• Soil Surface Sealing —This interpretation indicates the degree of susceptibility to surface sealing. Surface sealing is the orientation and packing of dispersed soil particles that result from the physical breakup of soil aggregates, mostly due to raindrop impact. It can lead to the formation of surface crusts. Surface seals decrease infiltration rates, reduce the amount of available water to plants, diminish natural recharge of aquifers, increase runoff, and decrease crop yields.
  • Catastrophic Event, Large Animal Mortality, Burial—This interpretation indicates where to bury deceased livestock resulting from of a large-scale natural disaster, such as a hurricane.
  • Catastrophic Event, Large Animal Mortality, Incinerate—This interpretation indicates where to incinerate deceased livestock resulting from a large-scale natural disaster, such as a hurricane.
  • Road Construction/Maintenance (Natural Surface)This interpretation assesses the suitability of soils for Forest Service single-lane system roads that are built to specification with a natural surface. Standard specifications include a grade between 2 and 8 percent, with segments up to 12 percent. Roads are designed to cross the slope and constructed with a cut-and-fill design to maintain grade.

There are four new regional interpretations:
 

  • Displacement Hazard. —This interpretation predicts the hazard of soil displacement from operations of ground-based equipment for forest harvesting and site preparation. Displacement is the horizontal movement of soil caused by scraping or machine gouging. It can remove the organic forest litter and upper portions of the mineral surface layer, thereby reducing plant nutrient availability and water-holding capacity. The result is a loss of site productivity for forest vegetation.
  • Puddling Hazard. —This interpretation predicts the risk of soil puddling due to operation of ground-based equipment for forest harvesting and site preparation. Puddling is the loss of soil structure resulting from the squeezing and churning of soil by tires or tracks of heavy equipment. Soil particles become dispersed in water, and after they have dried and settled, the smaller particles form a crust on the surface. Soil puddling reduces porosity and increases bulk density.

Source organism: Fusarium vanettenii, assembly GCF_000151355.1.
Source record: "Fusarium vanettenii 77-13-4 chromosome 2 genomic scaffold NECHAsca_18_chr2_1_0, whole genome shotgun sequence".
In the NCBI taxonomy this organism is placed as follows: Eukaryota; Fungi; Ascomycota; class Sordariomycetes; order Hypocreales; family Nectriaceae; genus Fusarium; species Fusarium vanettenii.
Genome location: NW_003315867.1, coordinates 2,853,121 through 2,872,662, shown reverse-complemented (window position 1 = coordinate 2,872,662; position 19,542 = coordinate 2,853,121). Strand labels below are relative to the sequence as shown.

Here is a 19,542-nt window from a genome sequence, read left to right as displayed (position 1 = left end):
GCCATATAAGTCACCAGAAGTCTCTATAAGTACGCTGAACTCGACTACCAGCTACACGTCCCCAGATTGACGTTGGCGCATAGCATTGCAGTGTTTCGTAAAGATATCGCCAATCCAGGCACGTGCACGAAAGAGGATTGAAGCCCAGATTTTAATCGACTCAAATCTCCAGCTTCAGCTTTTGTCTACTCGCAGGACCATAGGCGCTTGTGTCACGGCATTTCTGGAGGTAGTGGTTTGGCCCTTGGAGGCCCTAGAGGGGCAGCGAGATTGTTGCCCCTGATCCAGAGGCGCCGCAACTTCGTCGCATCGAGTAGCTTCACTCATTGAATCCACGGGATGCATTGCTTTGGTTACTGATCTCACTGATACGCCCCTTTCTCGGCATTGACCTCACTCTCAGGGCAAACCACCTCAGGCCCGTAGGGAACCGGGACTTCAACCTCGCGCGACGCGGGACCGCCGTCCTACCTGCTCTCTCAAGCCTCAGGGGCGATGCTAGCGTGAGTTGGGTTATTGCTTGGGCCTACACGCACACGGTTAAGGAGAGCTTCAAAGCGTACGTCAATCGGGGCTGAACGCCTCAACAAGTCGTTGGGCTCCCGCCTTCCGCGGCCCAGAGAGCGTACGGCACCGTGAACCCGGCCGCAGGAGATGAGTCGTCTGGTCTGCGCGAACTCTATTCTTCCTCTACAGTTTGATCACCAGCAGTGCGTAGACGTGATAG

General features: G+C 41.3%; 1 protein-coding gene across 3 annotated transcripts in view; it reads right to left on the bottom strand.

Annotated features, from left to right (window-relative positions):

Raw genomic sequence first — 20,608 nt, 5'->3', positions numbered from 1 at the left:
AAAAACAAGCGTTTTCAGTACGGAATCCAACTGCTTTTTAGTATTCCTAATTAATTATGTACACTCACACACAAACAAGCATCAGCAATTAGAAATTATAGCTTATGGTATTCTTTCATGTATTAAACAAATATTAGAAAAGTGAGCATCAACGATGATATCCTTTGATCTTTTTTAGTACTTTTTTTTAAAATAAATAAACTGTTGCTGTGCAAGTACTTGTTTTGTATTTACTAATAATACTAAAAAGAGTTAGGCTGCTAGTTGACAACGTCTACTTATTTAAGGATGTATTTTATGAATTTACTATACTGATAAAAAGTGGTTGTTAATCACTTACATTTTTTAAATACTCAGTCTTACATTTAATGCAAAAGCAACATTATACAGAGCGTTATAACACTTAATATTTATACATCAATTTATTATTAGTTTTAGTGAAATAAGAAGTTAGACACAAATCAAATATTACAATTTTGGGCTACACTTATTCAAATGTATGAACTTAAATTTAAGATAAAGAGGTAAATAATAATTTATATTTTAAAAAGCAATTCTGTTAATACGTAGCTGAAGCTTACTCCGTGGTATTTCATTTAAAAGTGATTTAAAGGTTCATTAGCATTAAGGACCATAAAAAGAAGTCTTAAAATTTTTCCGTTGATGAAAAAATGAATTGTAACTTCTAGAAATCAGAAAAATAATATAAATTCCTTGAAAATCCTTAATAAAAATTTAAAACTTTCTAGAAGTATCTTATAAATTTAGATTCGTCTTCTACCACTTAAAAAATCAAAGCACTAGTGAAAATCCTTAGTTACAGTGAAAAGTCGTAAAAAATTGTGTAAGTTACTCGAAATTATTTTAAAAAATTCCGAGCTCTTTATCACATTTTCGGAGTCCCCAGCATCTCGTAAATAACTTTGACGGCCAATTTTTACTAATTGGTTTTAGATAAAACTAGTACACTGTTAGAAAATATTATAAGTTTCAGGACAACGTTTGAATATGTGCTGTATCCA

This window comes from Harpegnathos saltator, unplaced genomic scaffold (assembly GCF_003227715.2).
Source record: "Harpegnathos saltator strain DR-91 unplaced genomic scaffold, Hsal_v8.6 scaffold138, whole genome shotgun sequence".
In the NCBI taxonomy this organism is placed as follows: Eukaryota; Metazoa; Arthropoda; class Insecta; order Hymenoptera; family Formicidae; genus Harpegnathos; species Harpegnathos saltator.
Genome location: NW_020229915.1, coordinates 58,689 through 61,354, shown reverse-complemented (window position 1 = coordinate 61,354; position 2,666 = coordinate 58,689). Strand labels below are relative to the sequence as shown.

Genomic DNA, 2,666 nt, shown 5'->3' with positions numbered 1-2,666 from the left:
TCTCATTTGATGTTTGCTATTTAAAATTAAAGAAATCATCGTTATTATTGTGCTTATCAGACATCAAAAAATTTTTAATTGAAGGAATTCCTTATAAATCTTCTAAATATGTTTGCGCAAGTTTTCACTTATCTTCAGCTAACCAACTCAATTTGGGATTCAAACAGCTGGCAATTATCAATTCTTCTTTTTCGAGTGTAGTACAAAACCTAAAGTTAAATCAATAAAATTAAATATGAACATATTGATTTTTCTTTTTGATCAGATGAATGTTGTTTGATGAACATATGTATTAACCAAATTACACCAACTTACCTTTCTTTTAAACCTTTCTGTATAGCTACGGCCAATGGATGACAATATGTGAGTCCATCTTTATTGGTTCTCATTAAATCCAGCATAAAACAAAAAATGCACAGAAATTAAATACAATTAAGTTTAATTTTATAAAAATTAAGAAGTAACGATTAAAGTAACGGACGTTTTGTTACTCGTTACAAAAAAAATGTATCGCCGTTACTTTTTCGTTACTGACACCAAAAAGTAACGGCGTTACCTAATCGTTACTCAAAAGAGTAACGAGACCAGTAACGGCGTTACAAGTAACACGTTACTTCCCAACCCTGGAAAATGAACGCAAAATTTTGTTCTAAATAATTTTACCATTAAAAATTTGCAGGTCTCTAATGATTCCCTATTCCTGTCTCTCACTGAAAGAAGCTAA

• Compactability Risk. —This interpretation predicts the soil’s susceptibility to compaction from the operation of ground-based equipment for forest planting, harvesting, and site preparation. Typically, the soil must be moist to be compacted. Compaction reduces mostly the amount of large pores in the soil by damaging the soil structure. This adversely affects the soil since large pores are the most effective at transmitting water and air. Compaction also increases the soil strength, which can limit root penetration and growth.
  • Windthrow Hazard. —This interpretation predicts the hazard of trees overturning from wind. Windthrow is one type of wind damage and is defined as the uprooting of a tree by pivoting on the outer edge of a mass of soil, rock, and roots. Rooting depth contributes significantly to the risk of windthrow. Wetness also contributes. The weight of the soil over the roots can act as a stabilizing anchor.

Individuals interested in knowing when surveys are updated should visit the WSS and click on the Download Soils Data tab, then choose the State they are interested in. Individuals interested in soil related topics may subscribe to topics through GovDelivery. Individuals can also e-mail inquiries to soilshotline@lin.usda.gov for assistance with GovDelivery and the WSS.

Questions about soil data in Wisconsin should be directed to the Wisconsin State Soil Scientist. For more information on the Web Soil Survey, see our report Soil Survey: Uses & Limitations or visit the Wisconsin NRCS Soils Webpage.